The photographer imagines a new South African mythology
Cape Town-based photographer Imraan Christian is as much a healer as he is a photographer. And he is on a mission to create a new mythology for the youth of South Africa’s indigenous communities, who, as a result of centuries of colonialism, have been deprived of their own history. “Where we find historical loss, the only thing we can do is draw from our culture to reimagine and recreate,” he says. In his series Ruh, which translates from Arabic to “soul,” Imraan draws on shards of often-forgotten culture to create something entirely new: a fantastical world of indigenous gods, queens, and heroes playing their part in tales that can fill the gaps in a history that’s been ravaged by persecution. He tells Katie de Klee how he hopes that by imagining a new mythology indigenous people can see themselves in, he can help them see their potential differently.
In 2017, South African photographer and artist Imraan Christian launched his ongoing project Ma Se Kinders, as part of an effort to decolonize history by reimagining the past and the future through stories. The name translates to “mother’s children,” and began as a series of striking portraits, taken in the fishing community of Hangberg, Hout Bay, in which subjects take on mythical characteristics. It has since grown into a media entity in its own right, providing skills training that enables members of the community to add to these stories themselves. There are creative workshops in photography, film, dance, and martial arts, and the Ma Se Kinders crew has been commissioned to produce TV commercials and short films for Netflix, as well as campaigns and educational drives.
Through his Ma Se Kinders images, Imraan attempts to channel thousands of years’ worth of rich history into fantastical visual stories that show a different side to Cape Town’s indigenous communities, many of which have unjustly become known for violence and crime.
“I wanted to show my home the way I see it: magical,” Imraan says. “It was about paying homage to the good in these neighborhoods. Physically this is the mothers in the community and metaphysically it’s the energy of creation, which is feminine.” Ma Se Kinders has grown into a cosmic anthology of stories, and Imraan describes the latest series Ruh as “one of the constellations within its universe.” In Ruh, Imraan explores ocean mythologies and the archetype of the ocean-dwelling deities and kings through an African lens.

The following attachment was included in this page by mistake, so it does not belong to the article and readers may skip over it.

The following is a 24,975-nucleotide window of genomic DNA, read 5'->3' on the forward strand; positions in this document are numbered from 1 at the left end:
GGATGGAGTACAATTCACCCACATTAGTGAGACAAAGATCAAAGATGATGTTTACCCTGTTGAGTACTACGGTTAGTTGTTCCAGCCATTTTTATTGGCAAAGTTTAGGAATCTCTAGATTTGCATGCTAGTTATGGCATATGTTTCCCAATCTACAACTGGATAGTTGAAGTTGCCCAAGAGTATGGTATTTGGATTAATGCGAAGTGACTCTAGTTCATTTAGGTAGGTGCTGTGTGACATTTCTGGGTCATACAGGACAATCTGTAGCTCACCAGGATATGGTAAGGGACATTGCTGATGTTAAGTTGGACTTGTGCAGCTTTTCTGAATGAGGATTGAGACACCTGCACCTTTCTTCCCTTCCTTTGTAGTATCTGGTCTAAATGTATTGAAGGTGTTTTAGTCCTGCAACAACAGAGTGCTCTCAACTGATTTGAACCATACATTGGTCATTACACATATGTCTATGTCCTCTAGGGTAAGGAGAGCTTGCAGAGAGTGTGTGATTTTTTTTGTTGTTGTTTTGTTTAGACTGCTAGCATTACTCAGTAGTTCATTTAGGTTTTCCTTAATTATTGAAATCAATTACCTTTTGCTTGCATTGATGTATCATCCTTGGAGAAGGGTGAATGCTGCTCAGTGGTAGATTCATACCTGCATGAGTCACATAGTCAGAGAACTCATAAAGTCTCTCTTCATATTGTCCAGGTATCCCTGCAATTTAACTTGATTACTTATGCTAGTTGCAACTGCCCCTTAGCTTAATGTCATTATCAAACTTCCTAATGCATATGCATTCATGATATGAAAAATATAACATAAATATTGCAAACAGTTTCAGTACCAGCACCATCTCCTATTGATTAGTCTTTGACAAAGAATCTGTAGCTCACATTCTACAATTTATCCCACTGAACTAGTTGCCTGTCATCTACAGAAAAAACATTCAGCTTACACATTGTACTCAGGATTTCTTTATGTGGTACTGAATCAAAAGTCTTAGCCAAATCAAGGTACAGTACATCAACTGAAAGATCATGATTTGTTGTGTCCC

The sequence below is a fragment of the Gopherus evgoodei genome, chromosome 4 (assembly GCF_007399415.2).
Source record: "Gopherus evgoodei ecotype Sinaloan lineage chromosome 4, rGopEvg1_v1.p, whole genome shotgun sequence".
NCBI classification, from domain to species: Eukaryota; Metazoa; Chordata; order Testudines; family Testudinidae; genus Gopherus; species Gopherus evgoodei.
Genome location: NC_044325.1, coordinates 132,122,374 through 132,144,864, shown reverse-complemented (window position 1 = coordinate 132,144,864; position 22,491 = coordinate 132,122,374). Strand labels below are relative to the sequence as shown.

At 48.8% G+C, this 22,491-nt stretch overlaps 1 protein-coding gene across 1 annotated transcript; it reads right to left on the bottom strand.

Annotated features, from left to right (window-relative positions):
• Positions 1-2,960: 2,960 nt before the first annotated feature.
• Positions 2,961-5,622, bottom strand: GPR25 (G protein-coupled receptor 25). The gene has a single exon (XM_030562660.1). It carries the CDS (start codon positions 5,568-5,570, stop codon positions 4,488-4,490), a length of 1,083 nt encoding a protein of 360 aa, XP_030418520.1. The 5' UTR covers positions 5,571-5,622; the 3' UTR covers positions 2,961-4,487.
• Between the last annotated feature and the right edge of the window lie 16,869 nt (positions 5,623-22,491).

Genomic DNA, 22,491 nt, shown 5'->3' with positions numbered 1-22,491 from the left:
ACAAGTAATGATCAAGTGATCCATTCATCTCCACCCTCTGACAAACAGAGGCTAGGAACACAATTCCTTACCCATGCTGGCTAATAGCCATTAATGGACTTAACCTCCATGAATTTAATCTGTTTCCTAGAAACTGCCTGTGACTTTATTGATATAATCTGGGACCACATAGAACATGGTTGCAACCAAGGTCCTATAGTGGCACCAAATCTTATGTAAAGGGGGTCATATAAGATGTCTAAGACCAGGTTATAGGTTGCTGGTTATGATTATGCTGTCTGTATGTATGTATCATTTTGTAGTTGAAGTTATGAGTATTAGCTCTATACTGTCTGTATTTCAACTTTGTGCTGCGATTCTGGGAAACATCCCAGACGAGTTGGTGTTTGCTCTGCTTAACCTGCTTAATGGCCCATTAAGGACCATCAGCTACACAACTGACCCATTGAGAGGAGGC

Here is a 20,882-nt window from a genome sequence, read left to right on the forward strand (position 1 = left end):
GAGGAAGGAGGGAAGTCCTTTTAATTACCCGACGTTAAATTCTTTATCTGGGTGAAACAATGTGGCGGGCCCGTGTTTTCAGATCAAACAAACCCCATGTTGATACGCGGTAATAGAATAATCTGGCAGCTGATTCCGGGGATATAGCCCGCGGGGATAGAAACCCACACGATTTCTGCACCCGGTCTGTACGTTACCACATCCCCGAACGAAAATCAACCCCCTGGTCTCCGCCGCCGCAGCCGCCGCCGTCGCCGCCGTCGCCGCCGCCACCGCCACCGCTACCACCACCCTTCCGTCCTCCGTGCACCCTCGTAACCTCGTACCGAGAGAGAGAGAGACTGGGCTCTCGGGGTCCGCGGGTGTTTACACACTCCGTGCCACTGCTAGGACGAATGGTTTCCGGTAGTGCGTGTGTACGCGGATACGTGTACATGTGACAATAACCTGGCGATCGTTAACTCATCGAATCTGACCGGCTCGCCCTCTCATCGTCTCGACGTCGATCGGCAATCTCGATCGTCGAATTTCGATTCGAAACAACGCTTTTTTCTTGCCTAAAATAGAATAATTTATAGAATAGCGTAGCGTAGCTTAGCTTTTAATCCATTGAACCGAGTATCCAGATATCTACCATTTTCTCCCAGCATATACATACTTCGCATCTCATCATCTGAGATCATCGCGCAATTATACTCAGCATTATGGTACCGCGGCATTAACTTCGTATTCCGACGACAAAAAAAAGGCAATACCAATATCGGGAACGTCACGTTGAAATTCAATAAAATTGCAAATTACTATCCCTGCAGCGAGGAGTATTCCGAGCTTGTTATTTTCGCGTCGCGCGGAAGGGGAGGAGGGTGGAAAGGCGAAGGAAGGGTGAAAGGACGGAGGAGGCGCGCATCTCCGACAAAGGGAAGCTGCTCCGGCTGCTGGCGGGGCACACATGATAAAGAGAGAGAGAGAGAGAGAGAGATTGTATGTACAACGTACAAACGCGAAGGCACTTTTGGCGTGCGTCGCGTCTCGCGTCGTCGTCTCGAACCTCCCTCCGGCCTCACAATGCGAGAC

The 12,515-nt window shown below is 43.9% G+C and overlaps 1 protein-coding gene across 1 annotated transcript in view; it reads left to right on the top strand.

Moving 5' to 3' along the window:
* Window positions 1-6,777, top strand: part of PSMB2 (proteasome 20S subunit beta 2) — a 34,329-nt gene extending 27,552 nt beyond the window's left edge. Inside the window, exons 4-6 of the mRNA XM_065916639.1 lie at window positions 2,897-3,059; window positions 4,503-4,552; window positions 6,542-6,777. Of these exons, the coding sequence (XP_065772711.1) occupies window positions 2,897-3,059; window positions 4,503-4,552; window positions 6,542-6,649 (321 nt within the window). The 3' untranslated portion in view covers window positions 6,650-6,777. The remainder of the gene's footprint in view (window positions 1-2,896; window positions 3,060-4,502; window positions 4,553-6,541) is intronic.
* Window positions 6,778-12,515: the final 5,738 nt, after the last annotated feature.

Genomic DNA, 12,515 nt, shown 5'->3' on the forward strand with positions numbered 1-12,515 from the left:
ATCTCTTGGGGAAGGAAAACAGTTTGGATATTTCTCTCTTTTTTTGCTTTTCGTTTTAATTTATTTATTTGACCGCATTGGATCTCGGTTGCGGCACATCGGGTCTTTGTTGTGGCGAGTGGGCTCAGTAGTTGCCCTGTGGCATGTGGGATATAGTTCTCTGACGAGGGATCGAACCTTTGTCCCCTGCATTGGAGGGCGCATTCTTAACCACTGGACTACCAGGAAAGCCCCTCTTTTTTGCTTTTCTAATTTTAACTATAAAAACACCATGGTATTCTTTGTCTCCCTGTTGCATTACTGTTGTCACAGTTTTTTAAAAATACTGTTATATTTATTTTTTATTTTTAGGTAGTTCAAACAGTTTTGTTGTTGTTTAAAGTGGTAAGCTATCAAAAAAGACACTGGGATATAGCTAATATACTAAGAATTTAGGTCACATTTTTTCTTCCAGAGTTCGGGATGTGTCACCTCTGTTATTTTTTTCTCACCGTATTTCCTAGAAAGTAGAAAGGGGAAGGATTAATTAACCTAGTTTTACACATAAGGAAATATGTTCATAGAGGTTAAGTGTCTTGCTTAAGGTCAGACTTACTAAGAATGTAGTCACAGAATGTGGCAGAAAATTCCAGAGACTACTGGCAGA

“When people think of the gods of the sea they often think of Poseidon,” Imraan says, but with the characters in Ruh he “flips ordinary convention on its head so that young people within Africa can think of their own imagined mythologies rather than immediately conjuring up images of Greco-Roman gods or Poseidon.”
The characters in the images include a rain queen, dressed in red and teaching her daughter the stories of the cosmos and its relationship with the ocean. In another image is a warrior dressed in white, his long hair representing his memories and the deep roots of his ancestors. In a third the smiling face of a trickster god dressed in blue and gold, who created mankind from nothing.
Hangberg is a powerful place for these stories. The shoreline was one of the first landing places of the Dutch colonists, and the area and its community represent the many coastal settlements around the world that were ravaged by imperial forces landing there. “Where we find historical loss,” Imraan says, “the only thing we can do is draw from our culture to reimagine and recreate. Then we can transcend that vast chasm of a destroyed history.”
At the core of Imraan’s work is an attempt to show the universal nature of all people, but this means a necessary unraveling of ideas of race and color. “We have to go back to go forwards,” says Imraan, and explains that as an artist he is trying to understand what it means to be identified “as a so-called ‘Coloured’ person” since the 1950s and heal the hurt caused in the recent past.